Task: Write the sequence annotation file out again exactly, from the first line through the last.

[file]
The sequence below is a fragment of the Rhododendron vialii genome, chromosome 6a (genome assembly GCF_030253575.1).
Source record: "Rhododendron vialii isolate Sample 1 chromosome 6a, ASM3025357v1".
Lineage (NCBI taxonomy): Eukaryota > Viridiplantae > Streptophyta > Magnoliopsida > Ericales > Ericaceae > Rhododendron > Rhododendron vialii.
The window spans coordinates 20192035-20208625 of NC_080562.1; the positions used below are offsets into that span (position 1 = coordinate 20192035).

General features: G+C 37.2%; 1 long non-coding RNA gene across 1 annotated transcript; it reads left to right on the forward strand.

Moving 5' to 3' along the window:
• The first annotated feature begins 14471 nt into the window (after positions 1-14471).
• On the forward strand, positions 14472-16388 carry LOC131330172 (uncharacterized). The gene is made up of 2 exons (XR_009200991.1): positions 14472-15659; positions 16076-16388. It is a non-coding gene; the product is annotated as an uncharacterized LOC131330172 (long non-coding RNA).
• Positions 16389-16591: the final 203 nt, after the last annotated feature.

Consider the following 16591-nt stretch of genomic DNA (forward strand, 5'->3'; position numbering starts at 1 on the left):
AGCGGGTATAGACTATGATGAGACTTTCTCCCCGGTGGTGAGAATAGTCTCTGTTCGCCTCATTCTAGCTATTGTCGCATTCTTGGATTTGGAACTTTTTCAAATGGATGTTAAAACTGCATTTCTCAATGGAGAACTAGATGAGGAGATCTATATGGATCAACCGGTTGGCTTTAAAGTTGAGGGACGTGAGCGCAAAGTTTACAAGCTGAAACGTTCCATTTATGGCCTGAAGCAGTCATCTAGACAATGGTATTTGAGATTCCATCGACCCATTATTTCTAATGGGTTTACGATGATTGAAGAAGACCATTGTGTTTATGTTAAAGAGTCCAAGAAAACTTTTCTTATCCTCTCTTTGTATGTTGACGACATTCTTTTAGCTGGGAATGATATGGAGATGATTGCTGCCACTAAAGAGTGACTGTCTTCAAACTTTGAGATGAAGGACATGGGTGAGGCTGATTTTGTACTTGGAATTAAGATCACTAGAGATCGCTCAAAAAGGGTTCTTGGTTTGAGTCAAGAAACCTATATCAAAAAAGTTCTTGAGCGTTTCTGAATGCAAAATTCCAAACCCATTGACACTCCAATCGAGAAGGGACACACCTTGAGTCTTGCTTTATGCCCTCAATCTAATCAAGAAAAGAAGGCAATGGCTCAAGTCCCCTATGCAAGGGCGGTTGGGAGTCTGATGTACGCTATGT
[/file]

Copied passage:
The sequence below is a fragment of the Rhododendron vialii genome, chromosome 6a (genome assembly GCF_030253575.1).
Source record: "Rhododendron vialii isolate Sample 1 chromosome 6a, ASM3025357v1".
Lineage (NCBI taxonomy): Eukaryota > Viridiplantae > Streptophyta > Magnoliopsida > Ericales > Ericaceae > Rhododendron > Rhododendron vialii.
The window spans coordinates 20192035-20208625 of NC_080562.1; the positions used below are offsets into that span (position 1 = coordinate 20192035).

General features: G+C 37.2%; 1 long non-coding RNA gene across 1 annotated transcript; it reads left to right on the forward strand.

Moving 5' to 3' along the window:
• The first annotated feature begins 14471 nt into the window (after positions 1-14471).
• On the forward strand, positions 14472-16388 carry LOC131330172 (uncharacterized). The gene is made up of 2 exons (XR_009200991.1): positions 14472-15659; positions 16076-16388. It is a non-coding gene; the product is annotated as an uncharacterized LOC131330172 (long non-coding RNA).
• Positions 16389-16591: the final 203 nt, after the last annotated feature.

Consider the following 16591-nt stretch of genomic DNA (forward strand, 5'->3'; position numbering starts at 1 on the left):
AGCGGGTATAGACTATGATGAGACTTTCTCCCCGGTGGTGAGAATAGTCTCTGTTCGCCTCATTCTAGCTATTGTCGCATTCTTGGATTTGGAACTTTTTCAAATGGATGTTAAAACTGCATTTCTCAATGGAGAACTAGATGAGGAGATCTATATGGATCAACCGGTTGGCTTTAAAGTTGAGGGACGTGAGCGCAAAGTTTACAAGCTGAAACGTTCCATTTATGGCCTGAAGCAGTCATCTAGACAATGGTATTTGAGATTCCATCGACCCATTATTTCTAATGGGTTTACGATGATTGAAGAAGACCATTGTGTTTATGTTAAAGAGTCCAAGAAAACTTTTCTTATCCTCTCTTTGTATGTTGACGACATTCTTTTAGCTGGGAATGATATGGAGATGATTGCTGCCACTAAAGAGTGACTGTCTTCAAACTTTGAGATGAAGGACATGGGTGAGGCTGATTTTGTACTTGGAATTAAGATCACTAGAGATCGCTCAAAAAGGGTTCTTGGTTTGAGTCAAGAAACCTATATCAAAAAAGTTCTTGAGCGTTTCTGAATGCAAAATTCCAAACCCATTGACACTCCAATCGAGAAGGGACACACCTTGAGTCTTGCTTTATGCCCTCAATCTAATCAAGAAAAGAAGGCAATGGCTCAAGTCCCCTATGCAAGGGCGGTTGGGAGTCTGATGTACGCTATGT